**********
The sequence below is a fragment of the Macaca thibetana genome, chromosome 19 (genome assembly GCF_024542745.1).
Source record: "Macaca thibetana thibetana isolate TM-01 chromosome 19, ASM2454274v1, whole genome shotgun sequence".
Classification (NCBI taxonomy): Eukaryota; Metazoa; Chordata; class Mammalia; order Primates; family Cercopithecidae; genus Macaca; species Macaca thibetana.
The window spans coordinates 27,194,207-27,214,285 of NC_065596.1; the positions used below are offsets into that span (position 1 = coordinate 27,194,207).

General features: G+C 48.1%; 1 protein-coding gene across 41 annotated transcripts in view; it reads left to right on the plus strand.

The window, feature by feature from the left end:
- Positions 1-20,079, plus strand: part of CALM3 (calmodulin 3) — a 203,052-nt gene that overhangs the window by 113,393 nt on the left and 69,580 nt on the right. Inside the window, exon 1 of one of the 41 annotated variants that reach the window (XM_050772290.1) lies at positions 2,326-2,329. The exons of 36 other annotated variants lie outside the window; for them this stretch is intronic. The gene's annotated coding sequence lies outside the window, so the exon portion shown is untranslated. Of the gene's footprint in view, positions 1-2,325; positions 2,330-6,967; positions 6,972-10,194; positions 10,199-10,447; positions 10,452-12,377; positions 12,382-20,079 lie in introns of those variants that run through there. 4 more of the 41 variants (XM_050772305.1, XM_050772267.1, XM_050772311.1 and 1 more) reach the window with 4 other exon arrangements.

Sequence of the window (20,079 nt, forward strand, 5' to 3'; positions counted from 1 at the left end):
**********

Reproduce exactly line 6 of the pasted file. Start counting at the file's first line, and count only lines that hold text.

The window, feature by feature from the left end: